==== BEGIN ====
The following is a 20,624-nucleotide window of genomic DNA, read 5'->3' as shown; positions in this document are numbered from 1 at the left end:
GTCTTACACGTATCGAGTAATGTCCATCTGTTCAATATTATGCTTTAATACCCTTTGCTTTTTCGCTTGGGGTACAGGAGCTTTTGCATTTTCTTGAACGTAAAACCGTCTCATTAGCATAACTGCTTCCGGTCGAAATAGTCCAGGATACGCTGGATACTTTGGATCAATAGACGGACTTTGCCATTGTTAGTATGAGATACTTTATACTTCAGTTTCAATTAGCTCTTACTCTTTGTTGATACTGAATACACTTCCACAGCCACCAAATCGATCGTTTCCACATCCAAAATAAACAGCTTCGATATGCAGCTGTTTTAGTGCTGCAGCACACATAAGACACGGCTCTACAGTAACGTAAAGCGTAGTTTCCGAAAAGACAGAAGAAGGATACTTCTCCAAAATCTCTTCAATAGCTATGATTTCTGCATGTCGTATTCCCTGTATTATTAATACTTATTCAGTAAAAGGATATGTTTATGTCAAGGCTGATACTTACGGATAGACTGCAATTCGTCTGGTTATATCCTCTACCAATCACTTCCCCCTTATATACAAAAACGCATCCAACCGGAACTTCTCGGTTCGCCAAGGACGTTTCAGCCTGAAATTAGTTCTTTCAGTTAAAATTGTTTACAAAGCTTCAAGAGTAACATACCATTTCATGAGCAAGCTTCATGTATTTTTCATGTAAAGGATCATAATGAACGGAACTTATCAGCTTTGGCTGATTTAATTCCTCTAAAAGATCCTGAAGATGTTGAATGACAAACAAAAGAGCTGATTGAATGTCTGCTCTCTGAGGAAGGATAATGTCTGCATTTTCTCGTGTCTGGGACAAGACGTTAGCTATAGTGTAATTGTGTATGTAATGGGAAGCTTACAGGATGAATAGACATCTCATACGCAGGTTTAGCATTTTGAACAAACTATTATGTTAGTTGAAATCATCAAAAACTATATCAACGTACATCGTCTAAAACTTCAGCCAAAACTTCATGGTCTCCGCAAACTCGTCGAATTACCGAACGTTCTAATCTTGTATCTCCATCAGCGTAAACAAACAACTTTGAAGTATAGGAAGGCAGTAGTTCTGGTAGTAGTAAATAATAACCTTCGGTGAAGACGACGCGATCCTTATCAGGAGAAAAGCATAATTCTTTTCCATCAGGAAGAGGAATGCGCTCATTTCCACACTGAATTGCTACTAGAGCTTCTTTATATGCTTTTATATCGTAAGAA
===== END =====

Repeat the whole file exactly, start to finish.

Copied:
The following is a 20,624-nucleotide window of genomic DNA, read 5'->3' as shown; positions in this document are numbered from 1 at the left end:
GTCTTACACGTATCGAGTAATGTCCATCTGTTCAATATTATGCTTTAATACCCTTTGCTTTTTCGCTTGGGGTACAGGAGCTTTTGCATTTTCTTGAACGTAAAACCGTCTCATTAGCATAACTGCTTCCGGTCGAAATAGTCCAGGATACGCTGGATACTTTGGATCAATAGACGGACTTTGCCATTGTTAGTATGAGATACTTTATACTTCAGTTTCAATTAGCTCTTACTCTTTGTTGATACTGAATACACTTCCACAGCCACCAAATCGATCGTTTCCACATCCAAAATAAACAGCTTCGATATGCAGCTGTTTTAGTGCTGCAGCACACATAAGACACGGCTCTACAGTAACGTAAAGCGTAGTTTCCGAAAAGACAGAAGAAGGATACTTCTCCAAAATCTCTTCAATAGCTATGATTTCTGCATGTCGTATTCCCTGTATTATTAATACTTATTCAGTAAAAGGATATGTTTATGTCAAGGCTGATACTTACGGATAGACTGCAATTCGTCTGGTTATATCCTCTACCAATCACTTCCCCCTTATATACAAAAACGCATCCAACCGGAACTTCTCGGTTCGCCAAGGACGTTTCAGCCTGAAATTAGTTCTTTCAGTTAAAATTGTTTACAAAGCTTCAAGAGTAACATACCATTTCATGAGCAAGCTTCATGTATTTTTCATGTAAAGGATCATAATGAACGGAACTTATCAGCTTTGGCTGATTTAATTCCTCTAAAAGATCCTGAAGATGTTGAATGACAAACAAAAGAGCTGATTGAATGTCTGCTCTCTGAGGAAGGATAATGTCTGCATTTTCTCGTGTCTGGGACAAGACGTTAGCTATAGTGTAATTGTGTATGTAATGGGAAGCTTACAGGATGAATAGACATCTCATACGCAGGTTTAGCATTTTGAACAAACTATTATGTTAGTTGAAATCATCAAAAACTATATCAACGTACATCGTCTAAAACTTCAGCCAAAACTTCATGGTCTCCGCAAACTCGTCGAATTACCGAACGTTCTAATCTTGTATCTCCATCAGCGTAAACAAACAACTTTGAAGTATAGGAAGGCAGTAGTTCTGGTAGTAGTAAATAATAACCTTCGGTGAAGACGACGCGATCCTTATCAGGAGAAAAGCATAATTCTTTTCCATCAGGAAGAGGAATGCGCTCATTTCCACACTGAATTGCTACTAGAGCTTCTTTATATGCTTTTATATCGTAAGAA